Wednesday, September 15, 2010

Rents on the up?

Landlords struggle to meet demand for rental property

The future looks bright for the buy-to-let sector as demand rises but there is a sting in the tail. The number of new tenants signing up for rental property hit a new high in Q2 according to Countrywide. And a record 20,000 new entrants were welcomed to the rental market in July. This increased demand is in stark contrast to the number of rental properties coming to the market. Excess demand has pushed up average rents, with four-bedroom family homes seeing the greatest price rise of 4% compared with Q1 to reach £1,090 per calendar month. But the bad news is that landlords are struggling to find the financing to take advantage of increasing tenant demand and rising rents.

Posted by drewster @ 08:42 PM (2137 views)
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12 thoughts on “Rents on the up?

  • As the number of 5+ bedroom homes hitting the property market hits an all time high?

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  • What an absolute skip load of VI Horlicks. My rental agreement has come through for renewal – no change and I can sign up for 12 months. I’ve seen more and more to-let signs going up around my area as well. These people try to ramp up property any way they can.

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  • the number cruncher says:

    Advertised rents are up well over 20% for rentals on rightmove around my area since last year. I was playing football with my boy and some of the other kids on the green on Sunday and I was chatting with some other renters in the village, and they are very worried their houses are about to go on the market, and talking how much the rents are for the couple of properties on the market for rent.

    Tons of property on the market for sale, but all at near peak prices. I noticed the BTL Mafia in nearby Ashford, including our favourite ex-maths teachers the Wilsons, have not budged on their advertised price all year.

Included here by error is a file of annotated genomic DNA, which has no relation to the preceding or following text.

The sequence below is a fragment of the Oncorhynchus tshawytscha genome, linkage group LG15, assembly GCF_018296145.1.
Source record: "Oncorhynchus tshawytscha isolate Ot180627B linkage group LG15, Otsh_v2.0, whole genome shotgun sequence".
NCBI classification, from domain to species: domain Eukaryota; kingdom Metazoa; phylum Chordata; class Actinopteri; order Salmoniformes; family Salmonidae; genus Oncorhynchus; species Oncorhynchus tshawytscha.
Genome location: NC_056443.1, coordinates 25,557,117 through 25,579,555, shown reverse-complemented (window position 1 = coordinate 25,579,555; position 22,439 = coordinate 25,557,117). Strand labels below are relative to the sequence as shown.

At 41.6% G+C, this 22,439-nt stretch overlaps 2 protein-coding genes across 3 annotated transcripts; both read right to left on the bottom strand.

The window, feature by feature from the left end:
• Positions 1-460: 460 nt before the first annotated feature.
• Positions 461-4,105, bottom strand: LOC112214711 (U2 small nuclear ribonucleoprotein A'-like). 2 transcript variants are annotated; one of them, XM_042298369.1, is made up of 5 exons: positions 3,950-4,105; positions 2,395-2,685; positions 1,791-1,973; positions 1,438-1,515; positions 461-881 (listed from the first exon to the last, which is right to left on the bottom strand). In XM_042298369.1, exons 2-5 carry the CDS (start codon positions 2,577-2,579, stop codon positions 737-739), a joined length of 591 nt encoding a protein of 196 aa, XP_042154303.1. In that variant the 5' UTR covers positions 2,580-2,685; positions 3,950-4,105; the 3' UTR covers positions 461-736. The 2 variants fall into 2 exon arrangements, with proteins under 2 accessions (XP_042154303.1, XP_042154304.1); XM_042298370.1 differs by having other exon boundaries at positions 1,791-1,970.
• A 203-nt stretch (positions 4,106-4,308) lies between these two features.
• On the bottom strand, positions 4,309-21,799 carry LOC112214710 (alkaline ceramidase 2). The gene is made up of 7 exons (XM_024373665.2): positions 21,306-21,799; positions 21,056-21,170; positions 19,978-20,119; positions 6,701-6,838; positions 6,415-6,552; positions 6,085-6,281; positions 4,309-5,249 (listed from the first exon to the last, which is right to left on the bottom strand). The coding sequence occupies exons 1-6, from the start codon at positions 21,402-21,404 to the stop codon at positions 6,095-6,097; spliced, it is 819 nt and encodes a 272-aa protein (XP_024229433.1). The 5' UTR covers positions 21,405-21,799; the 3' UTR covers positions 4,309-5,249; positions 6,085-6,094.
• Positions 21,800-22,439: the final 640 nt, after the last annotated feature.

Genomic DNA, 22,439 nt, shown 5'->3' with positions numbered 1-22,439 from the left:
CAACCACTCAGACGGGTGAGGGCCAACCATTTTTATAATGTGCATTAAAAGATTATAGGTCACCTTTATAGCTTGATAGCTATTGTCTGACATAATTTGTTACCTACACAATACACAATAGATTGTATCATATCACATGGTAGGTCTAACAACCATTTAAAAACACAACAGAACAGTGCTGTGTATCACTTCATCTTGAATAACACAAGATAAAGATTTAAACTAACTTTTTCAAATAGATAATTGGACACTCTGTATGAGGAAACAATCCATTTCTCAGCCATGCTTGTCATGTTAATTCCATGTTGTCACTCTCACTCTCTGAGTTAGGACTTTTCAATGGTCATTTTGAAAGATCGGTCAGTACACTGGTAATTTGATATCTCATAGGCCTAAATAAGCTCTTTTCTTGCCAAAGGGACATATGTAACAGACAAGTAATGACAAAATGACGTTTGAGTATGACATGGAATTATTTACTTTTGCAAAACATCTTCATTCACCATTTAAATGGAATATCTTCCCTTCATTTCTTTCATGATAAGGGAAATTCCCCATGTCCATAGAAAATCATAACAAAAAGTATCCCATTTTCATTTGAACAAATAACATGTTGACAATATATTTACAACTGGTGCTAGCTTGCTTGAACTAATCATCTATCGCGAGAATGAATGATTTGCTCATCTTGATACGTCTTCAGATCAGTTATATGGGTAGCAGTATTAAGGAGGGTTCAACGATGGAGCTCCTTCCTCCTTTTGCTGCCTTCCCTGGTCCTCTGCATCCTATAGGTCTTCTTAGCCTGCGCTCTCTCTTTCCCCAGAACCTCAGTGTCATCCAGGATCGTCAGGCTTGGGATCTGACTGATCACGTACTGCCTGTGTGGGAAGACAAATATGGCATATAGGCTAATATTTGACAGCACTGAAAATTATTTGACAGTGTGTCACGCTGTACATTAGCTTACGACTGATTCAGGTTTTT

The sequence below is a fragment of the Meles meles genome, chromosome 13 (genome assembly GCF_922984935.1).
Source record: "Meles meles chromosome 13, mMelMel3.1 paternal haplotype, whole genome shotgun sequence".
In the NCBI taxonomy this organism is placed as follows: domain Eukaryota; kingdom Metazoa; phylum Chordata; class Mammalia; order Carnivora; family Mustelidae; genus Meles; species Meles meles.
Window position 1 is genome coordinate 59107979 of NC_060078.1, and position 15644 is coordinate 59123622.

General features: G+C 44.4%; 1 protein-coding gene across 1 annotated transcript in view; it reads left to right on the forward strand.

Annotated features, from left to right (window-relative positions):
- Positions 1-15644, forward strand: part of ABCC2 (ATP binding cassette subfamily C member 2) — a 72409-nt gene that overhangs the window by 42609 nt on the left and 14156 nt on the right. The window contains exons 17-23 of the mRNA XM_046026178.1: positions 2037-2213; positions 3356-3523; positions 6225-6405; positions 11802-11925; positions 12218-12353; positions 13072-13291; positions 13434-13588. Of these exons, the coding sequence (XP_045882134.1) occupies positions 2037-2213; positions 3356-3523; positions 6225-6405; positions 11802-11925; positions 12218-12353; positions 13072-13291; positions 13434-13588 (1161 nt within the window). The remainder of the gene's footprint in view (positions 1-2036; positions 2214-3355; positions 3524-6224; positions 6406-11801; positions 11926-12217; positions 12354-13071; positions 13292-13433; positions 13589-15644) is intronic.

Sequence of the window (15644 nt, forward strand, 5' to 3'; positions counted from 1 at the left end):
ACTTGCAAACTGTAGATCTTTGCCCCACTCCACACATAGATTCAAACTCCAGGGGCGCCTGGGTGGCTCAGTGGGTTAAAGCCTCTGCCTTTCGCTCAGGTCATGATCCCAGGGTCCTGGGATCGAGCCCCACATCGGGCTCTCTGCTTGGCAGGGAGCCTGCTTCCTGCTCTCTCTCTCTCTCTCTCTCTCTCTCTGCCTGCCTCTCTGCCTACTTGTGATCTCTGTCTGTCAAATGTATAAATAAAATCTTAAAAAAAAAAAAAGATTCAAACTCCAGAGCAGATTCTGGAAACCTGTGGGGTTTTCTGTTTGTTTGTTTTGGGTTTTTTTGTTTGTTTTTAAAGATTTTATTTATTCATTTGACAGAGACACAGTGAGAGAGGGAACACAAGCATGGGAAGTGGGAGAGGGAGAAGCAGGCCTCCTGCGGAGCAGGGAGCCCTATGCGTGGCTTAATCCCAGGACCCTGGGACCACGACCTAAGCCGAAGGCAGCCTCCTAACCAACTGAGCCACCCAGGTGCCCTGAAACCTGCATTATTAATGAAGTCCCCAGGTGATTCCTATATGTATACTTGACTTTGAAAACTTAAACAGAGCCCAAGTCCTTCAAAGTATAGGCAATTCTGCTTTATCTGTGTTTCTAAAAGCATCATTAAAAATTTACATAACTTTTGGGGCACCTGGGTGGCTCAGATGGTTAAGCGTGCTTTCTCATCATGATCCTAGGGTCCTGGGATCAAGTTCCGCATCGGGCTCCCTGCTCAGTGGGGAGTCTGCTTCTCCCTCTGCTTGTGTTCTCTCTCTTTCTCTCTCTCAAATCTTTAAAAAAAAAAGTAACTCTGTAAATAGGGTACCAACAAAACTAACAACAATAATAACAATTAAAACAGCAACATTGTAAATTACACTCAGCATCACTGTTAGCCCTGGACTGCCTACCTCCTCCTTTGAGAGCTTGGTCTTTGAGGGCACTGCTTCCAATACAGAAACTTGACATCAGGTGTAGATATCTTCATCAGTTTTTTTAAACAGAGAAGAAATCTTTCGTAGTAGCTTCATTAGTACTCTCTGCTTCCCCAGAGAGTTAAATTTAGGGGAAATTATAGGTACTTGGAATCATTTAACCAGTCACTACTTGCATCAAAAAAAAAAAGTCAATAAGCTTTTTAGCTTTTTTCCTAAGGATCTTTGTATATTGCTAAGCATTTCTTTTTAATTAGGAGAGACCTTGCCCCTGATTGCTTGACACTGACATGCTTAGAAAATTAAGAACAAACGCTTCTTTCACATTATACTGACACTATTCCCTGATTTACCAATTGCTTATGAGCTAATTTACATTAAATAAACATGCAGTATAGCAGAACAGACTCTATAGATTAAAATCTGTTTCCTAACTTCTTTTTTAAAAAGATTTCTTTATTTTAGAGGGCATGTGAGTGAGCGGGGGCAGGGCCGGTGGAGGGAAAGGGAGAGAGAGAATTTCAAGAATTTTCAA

We are still in Mexican stand-off territory

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  • I see asking prices drop in my area, I see no change in rental prices in my area. Other people see the very opposite in their own area – makes me wonder what ‘The’ property market actually means. Give me the stock market any day!

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  • Rents poss up a tiny bit in Hampshire but now things taking alot longer to let out so actual rent achieved including void period is no different

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  • mark wadsworth says:

    There are a fixed number of young people – in the good old days, a lot of them would be first time buyers, but the number of FTBs has halved (or whatever) and there has been a corresponding increase in renters. But it’s the same number of people in the same number of properties so overall there is little impact.

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  • Rising rents do little to encourage landlords when capital values are in doubt.

    But rising rents will contract demand, and less demand means lower capital value..

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  • The Number Cruncher @2

    How can the BTL mafia hold out so long ?

    If the trend in sale prices is down rental prices must follow and the longer they leave it the worse it will be for them .

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  • Mark,

    True but this does not take into account the transient effect of droves of houses/flats normally for rent being put on the market, temporarily reducing the number of houses in proper use.

    Maybe another wave of places formally for sale will go back on rent surpressing rents again, just like last dip, … I hope!

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  • Simon @ 8: How can the BTL mafia hold out so long ?

    Well, interest rates haven’t started rising yet. That is usually the turning point.

    If Nick and Dave don’t get the austerity trick right then we can expect to see interest rate rises before Christmas.

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  • mark wadsworth @ 6,

    Actually the supply of young people varies quite a bit. The baby boom and its echoes have left clear waves in the population figures. Take a look at the ONS population pyramids online – the 20-24 age group is bulging at the moment (figures are from the 2001 census, when it was the 10-14 age group that was bulging). Also most of the Poles and Latvians of recent years have been young and renting.

    As for rents in general, most people I know who have been looking recently have seen pretty sharp rises, especially in London. Obviously my sample size is too small to put a percentage on it, but anecdotally it’s more than 10% rises.


    Census 2001 figures (add 9 years and a whole lot of Eastern European migrants to get today’s figures)

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  • Graph to accompany previous text:

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